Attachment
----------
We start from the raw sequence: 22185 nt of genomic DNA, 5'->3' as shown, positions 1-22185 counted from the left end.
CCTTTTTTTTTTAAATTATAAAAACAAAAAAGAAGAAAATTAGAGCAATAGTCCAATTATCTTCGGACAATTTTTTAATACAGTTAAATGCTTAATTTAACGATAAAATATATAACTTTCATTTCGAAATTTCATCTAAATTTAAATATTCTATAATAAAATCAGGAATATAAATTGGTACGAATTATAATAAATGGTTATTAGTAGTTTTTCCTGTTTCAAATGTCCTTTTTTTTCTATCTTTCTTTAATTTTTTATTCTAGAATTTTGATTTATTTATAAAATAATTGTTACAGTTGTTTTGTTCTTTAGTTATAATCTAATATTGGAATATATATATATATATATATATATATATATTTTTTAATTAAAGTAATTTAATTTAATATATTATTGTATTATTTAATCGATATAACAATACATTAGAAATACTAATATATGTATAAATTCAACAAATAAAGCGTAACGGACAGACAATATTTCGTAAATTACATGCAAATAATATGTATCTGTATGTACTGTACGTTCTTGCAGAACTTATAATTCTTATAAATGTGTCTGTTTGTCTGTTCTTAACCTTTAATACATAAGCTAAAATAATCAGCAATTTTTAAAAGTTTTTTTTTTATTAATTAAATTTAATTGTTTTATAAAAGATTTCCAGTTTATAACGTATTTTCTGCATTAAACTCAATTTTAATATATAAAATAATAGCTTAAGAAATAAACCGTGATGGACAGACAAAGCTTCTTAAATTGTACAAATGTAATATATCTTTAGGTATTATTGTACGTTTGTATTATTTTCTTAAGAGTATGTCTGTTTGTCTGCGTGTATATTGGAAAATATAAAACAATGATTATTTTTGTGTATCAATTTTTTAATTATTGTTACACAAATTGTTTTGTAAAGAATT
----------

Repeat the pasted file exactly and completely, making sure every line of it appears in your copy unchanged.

We start from the raw sequence: 22185 nt of genomic DNA, 5'->3' as shown, positions 1-22185 counted from the left end.
CCTTTTTTTTTTAAATTATAAAAACAAAAAAGAAGAAAATTAGAGCAATAGTCCAATTATCTTCGGACAATTTTTTAATACAGTTAAATGCTTAATTTAACGATAAAATATATAACTTTCATTTCGAAATTTCATCTAAATTTAAATATTCTATAATAAAATCAGGAATATAAATTGGTACGAATTATAATAAATGGTTATTAGTAGTTTTTCCTGTTTCAAATGTCCTTTTTTTTCTATCTTTCTTTAATTTTTTATTCTAGAATTTTGATTTATTTATAAAATAATTGTTACAGTTGTTTTGTTCTTTAGTTATAATCTAATATTGGAATATATATATATATATATATATATATATATTTTTTAATTAAAGTAATTTAATTTAATATATTATTGTATTATTTAATCGATATAACAATACATTAGAAATACTAATATATGTATAAATTCAACAAATAAAGCGTAACGGACAGACAATATTTCGTAAATTACATGCAAATAATATGTATCTGTATGTACTGTACGTTCTTGCAGAACTTATAATTCTTATAAATGTGTCTGTTTGTCTGTTCTTAACCTTTAATACATAAGCTAAAATAATCAGCAATTTTTAAAAGTTTTTTTTTTATTAATTAAATTTAATTGTTTTATAAAAGATTTCCAGTTTATAACGTATTTTCTGCATTAAACTCAATTTTAATATATAAAATAATAGCTTAAGAAATAAACCGTGATGGACAGACAAAGCTTCTTAAATTGTACAAATGTAATATATCTTTAGGTATTATTGTACGTTTGTATTATTTTCTTAAGAGTATGTCTGTTTGTCTGCGTGTATATTGGAAAATATAAAACAATGATTATTTTTGTGTATCAATTTTTTAATTATTGTTACACAAATTGTTTTGTAAAGAATT